We find ourselves standing hundreds of times a week, so what’s the big deal about working on Tadasana?
On the mat Tadasana, Mountain pose, helps us find perfect alignment of our frame so our muscles strengthen evenly, allowing us to stand with support and ease. I have pictures of my Tadasana feet from all over. At my favorite hotel, the Blue Sea in San Diego.
Inside the Paramount Theatre on their beautifully restored carpet.
In the sand on beaches—in Mexico, both oceans, plus the Gulf.
In last year’s surprise snow here in Austin.
The longest I’ve stood in Tadasana was close to two hours in San Antonio on the Riverwalk. Ron and I stood waiting for the Spurs’ barges to come by as we all celebrated their fifth NBA Championship in 2014.
I have stood in Tadasana for practical reasons: in line at the HEB, or at Petco waiting for vet services for our new puppy Ella, or ages ago at the post office. I have also stood in Tadasana for fun, like hosting our 2022 New Year’s Eve Sock Hop with the grandkids.
While these are all good reasons to be able to stand upright with ease, last Saturday night I discovered my deepest motivation to work on Tadasana.
It was simple. There are no chairs in Room 8 at the St. David’s South Hospital intensive care unit. When you come to realize this may be your last time to see a dear friend, you want to be able to stand for as long as you can. A one-sided conversation can still take up a lot of time to chat—catching up, dishing dirt, and saying all the things you want to say so you don’t wake up in the middle of the night wishing you had told her this or that.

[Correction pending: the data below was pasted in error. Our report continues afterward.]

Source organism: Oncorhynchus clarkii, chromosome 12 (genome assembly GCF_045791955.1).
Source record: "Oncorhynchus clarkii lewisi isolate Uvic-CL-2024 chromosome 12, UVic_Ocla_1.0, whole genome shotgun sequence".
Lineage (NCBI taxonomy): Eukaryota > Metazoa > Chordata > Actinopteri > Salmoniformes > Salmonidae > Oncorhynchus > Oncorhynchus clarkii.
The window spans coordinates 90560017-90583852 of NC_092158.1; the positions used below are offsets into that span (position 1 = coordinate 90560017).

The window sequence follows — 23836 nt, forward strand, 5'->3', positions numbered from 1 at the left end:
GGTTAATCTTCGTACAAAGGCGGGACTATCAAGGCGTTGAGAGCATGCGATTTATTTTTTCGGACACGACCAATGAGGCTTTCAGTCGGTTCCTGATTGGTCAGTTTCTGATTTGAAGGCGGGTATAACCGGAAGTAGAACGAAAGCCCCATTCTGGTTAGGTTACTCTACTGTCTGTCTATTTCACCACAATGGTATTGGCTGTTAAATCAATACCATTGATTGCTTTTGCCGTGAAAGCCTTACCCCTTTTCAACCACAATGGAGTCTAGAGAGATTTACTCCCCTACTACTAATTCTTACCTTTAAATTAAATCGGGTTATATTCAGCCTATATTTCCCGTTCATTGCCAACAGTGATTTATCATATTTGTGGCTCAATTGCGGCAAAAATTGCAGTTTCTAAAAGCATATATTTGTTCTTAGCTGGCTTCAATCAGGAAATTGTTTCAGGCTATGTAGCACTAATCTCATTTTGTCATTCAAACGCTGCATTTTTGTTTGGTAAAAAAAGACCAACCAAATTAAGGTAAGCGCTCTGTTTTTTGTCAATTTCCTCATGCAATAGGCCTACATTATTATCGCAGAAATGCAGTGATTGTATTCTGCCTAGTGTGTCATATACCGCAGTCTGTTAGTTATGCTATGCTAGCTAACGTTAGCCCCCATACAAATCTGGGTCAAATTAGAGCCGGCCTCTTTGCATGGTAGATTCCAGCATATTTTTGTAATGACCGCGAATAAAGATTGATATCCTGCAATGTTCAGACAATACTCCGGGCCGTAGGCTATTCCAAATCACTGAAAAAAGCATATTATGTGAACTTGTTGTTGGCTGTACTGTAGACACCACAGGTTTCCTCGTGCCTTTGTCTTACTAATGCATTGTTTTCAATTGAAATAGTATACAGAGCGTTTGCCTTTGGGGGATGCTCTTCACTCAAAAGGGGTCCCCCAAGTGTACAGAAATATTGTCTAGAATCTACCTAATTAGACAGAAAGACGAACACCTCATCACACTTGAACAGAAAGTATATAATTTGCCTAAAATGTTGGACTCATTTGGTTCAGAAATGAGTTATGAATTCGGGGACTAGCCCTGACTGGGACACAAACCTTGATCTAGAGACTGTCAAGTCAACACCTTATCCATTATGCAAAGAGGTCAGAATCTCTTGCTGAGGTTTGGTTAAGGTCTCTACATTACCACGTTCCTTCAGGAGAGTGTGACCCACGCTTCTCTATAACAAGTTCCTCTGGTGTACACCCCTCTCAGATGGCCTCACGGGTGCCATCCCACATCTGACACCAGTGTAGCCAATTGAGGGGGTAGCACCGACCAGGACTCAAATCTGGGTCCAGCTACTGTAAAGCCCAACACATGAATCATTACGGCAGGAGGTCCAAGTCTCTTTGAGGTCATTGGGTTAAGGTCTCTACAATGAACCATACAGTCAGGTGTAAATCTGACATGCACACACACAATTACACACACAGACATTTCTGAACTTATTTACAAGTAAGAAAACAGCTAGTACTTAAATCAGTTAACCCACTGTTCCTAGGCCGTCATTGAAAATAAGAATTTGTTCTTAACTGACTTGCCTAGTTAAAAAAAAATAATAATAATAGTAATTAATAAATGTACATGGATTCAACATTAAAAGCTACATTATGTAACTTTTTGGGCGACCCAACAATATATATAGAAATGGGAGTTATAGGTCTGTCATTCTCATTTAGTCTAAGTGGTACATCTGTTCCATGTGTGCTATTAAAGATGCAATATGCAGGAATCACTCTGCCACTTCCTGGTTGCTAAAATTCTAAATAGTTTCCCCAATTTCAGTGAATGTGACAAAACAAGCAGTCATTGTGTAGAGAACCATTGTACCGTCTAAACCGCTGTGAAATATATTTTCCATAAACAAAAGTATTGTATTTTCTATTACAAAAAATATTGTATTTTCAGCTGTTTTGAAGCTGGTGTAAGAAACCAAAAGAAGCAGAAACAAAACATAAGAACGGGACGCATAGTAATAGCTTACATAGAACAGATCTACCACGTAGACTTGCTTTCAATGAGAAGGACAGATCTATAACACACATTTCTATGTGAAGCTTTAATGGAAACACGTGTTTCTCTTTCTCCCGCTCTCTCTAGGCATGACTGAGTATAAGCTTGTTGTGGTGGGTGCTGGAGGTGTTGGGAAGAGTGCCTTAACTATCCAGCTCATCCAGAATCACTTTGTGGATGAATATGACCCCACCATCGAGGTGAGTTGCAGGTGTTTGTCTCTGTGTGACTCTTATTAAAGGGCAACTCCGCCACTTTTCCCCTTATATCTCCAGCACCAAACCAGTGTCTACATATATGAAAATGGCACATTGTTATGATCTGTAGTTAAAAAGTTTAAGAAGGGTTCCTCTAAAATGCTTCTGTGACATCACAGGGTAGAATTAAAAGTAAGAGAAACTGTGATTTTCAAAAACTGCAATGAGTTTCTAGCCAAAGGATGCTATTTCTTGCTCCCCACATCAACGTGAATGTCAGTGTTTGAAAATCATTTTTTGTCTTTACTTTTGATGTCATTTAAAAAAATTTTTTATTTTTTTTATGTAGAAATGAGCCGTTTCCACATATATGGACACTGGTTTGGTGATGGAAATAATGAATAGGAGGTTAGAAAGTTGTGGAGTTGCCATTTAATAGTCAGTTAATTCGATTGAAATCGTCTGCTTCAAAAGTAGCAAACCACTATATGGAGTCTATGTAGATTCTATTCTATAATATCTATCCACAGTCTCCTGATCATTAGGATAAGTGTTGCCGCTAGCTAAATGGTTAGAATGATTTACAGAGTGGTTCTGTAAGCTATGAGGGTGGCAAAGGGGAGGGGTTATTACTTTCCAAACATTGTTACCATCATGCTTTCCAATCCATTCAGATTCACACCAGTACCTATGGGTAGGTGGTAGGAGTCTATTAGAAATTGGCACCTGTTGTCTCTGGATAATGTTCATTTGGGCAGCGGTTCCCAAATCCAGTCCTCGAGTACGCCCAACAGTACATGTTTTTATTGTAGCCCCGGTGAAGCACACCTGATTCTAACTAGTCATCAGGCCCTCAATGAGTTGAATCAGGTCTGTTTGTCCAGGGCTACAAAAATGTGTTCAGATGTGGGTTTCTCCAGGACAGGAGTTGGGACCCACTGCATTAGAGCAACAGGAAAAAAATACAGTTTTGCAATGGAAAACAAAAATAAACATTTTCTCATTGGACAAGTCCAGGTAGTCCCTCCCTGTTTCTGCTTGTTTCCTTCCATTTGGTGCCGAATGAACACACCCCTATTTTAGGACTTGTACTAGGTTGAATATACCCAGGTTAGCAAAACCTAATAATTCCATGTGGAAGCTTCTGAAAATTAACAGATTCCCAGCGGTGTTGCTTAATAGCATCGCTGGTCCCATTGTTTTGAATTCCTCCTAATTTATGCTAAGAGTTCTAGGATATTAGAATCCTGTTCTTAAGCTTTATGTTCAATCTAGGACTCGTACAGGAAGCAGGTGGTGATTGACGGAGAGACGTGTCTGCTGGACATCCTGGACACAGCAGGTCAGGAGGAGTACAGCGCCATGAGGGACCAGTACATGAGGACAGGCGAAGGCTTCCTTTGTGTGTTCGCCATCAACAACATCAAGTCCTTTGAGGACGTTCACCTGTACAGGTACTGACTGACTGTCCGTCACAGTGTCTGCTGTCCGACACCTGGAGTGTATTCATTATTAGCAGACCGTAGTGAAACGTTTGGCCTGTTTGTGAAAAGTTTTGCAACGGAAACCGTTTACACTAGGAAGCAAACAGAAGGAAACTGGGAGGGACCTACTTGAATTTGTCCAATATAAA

You want to be able to stand long enough to sing made-up ditties to her. “A blessing on your head Maggie Rhode, Maggie Rhode,” based on a song from Fiddler on the Roof. You don’t want your feet, ankles, or back to start hurting—you want to sound cheerful, even though you’ve been told she cannot hear you. You don’t want to run out of time to sing Happy Trails to You, written by Dale Evans—a song, it turned out, Mags heard nightly as a little girl being tucked into bed by her dad.
You practice Tadasana—and all of yoga—so you can be your Best Self off the mat when you need it the most.
Deep thanks to all of you who have held Maggie in Light and Love over the past four months as our Happy Baby. It’s been a long, yet short journey for her, fighting off cancer. As they say in Cool Runnings, “Peace be the journey.” From here in Austin Amy’s Ice Cream tells us to “Eat dessert first.” However, I feel it was best expressed by songwriter Warren Zevon, who advised us to “Enjoy every sandwich.” Zevon’s signature song about life and death reminding us all to “keep me in your heart for a while.”
Rest in Peace, as you continue the great adventure, Margaret “Maggie” Rhode (1956-2022) with beloved sisters Sue (left) and Amy (center).
Please know I do take requests for Happy Baby – it can be for anyone for any reason, including celebrating a new baby!